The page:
Turing cuts hospital price for drug it hiked 5,000%
NEW YORK — The pharmaceutical company that increased the price of a drug used by AIDS and cancer patients 5,000% is slashing the price it will charge hospitals.
Turing Pharmaceuticals said it will offer hospitals Daraprim at up to 50 percent off the list price. It said hospitals are the first to treat 80% of patients who have toxoplasmosis encephalitis, the most common form of toxoplasmosis in the United States.
The move comes after Turing CEO Martin Shkreli said the company would lower the costs for patients after it raised its list price from $13.50 a pill to $750 a pill.
“We’ve agreed to lower the price of Daraprim to a price that is more affordable,” Shkreli told ABC World News Tonight in September.
Still, even a 50% discount would only bring the price for hospitals down to $375 a pill.
Turing also said it would offer smaller bottles of 30 tablets to make it easier and cheaper for hospitals to carry the drug, and free sample packages for doctors needing to treat patients in emergency situations.
“We pledge that no patient needing Daraprim will ever be denied access,” said Nancy Retzlaff, Turing’s chief commercial officer, in a statement.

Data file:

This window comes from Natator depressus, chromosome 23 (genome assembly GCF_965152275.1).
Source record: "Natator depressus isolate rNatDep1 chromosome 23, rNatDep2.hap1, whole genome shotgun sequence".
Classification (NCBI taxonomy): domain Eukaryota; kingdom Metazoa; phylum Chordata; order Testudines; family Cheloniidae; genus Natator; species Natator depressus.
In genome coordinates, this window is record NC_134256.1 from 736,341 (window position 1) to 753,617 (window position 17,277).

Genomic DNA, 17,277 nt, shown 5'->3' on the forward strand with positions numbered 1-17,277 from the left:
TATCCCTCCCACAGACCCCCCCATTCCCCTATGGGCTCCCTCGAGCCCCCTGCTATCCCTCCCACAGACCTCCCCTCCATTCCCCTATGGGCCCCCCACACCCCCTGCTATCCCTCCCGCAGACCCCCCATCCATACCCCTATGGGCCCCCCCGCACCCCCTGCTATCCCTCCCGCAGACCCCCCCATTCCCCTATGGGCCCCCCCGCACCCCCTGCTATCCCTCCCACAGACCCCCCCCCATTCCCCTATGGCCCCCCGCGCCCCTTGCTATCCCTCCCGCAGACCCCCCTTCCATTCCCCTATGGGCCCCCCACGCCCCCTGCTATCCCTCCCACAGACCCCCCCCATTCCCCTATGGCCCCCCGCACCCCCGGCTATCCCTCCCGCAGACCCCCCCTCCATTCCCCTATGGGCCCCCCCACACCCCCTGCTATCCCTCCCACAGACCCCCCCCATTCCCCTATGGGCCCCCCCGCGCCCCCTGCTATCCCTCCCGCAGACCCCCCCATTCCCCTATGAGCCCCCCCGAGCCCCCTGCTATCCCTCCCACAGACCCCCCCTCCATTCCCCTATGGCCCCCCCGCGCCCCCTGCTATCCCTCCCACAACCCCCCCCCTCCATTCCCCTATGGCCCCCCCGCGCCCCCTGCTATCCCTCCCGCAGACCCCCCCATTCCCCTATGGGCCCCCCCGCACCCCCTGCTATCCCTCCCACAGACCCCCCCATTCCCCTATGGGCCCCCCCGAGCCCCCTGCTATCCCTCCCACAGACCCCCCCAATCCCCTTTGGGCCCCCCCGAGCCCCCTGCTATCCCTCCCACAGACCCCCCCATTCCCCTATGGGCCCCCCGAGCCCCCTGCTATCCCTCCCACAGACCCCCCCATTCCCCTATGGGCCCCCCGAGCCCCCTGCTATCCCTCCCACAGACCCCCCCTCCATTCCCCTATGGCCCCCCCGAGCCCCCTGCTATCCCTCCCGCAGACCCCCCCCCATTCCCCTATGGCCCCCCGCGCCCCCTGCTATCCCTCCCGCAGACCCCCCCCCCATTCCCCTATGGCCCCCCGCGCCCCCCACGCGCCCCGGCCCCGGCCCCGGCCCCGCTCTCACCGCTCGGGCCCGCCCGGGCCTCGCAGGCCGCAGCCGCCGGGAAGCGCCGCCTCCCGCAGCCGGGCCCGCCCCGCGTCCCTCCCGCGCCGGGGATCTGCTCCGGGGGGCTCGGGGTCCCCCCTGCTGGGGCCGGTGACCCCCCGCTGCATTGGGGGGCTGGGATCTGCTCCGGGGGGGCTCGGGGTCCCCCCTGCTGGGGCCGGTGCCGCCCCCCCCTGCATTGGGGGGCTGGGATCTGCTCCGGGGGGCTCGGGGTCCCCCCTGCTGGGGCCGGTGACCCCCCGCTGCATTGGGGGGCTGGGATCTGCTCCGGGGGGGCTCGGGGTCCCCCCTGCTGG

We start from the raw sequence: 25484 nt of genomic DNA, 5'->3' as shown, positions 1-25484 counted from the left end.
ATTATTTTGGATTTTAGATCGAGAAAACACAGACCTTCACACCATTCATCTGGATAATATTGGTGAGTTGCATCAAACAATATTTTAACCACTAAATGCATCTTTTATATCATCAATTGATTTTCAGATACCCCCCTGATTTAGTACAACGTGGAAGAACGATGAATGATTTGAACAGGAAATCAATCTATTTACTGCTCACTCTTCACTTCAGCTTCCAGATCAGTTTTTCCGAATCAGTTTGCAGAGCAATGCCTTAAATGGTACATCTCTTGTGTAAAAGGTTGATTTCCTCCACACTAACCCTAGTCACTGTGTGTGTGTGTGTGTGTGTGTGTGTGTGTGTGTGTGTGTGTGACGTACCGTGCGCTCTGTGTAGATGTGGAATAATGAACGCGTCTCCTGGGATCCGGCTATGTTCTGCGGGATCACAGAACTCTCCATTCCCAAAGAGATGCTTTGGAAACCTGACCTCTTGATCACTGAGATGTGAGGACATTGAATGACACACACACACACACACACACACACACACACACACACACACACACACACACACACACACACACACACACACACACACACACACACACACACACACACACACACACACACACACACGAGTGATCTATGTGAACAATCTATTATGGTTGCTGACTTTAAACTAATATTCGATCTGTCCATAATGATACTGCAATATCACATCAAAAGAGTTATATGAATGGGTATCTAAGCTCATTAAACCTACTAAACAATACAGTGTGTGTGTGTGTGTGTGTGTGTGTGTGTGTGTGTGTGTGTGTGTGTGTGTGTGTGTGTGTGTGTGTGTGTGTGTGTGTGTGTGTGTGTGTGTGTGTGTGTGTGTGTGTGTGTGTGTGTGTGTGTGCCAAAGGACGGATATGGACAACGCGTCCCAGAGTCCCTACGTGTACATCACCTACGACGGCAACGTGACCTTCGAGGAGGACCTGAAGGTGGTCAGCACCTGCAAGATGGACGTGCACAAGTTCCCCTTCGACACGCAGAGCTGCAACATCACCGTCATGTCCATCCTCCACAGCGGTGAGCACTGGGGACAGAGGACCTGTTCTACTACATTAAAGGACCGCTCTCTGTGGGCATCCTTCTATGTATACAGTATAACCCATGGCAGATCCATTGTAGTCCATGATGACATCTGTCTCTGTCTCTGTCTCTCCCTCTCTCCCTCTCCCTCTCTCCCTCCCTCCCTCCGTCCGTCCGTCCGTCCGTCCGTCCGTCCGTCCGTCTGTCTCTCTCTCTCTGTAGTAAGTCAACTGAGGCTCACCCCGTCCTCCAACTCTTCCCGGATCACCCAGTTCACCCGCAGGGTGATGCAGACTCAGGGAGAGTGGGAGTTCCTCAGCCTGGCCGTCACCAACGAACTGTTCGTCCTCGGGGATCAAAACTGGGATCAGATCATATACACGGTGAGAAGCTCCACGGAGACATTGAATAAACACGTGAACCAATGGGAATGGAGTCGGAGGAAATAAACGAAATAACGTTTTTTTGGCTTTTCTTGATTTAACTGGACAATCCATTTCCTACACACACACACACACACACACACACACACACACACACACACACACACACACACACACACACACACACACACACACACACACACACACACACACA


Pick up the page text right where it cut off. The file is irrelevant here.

While Turing is dropping the price for hospitals, it is not reducing the list price of Daraprim because that would not help patients, Retzlaff said.
Healthcare professionals and patients had told the company it needs to keep out-of-pocket costs low, offer patient assistance programs and make Daraprim available for hospitals to treat the most vulnerable patients, she said.
“By providing affordable access for hospitals and reaffirming our commitment that nearly all patients will receive Daraprim for $10 or less out-of-pocket per prescription, that’s what we have done.”
The initial price increase caused a public outcry. Democratic presidential candidate Hillary Clinton tweeted, “Price gouging like this in the specialty drug market is outrageous.”
The Daily Beast declared Shkreli “the most-hated man in America.”
Daraprim is used to treat toxoplasmosis, which the Mayo Clinic indicates is a disease caused by one of the world’s most common parasites. Toxoplasmosis causes flu-like symptoms in patients.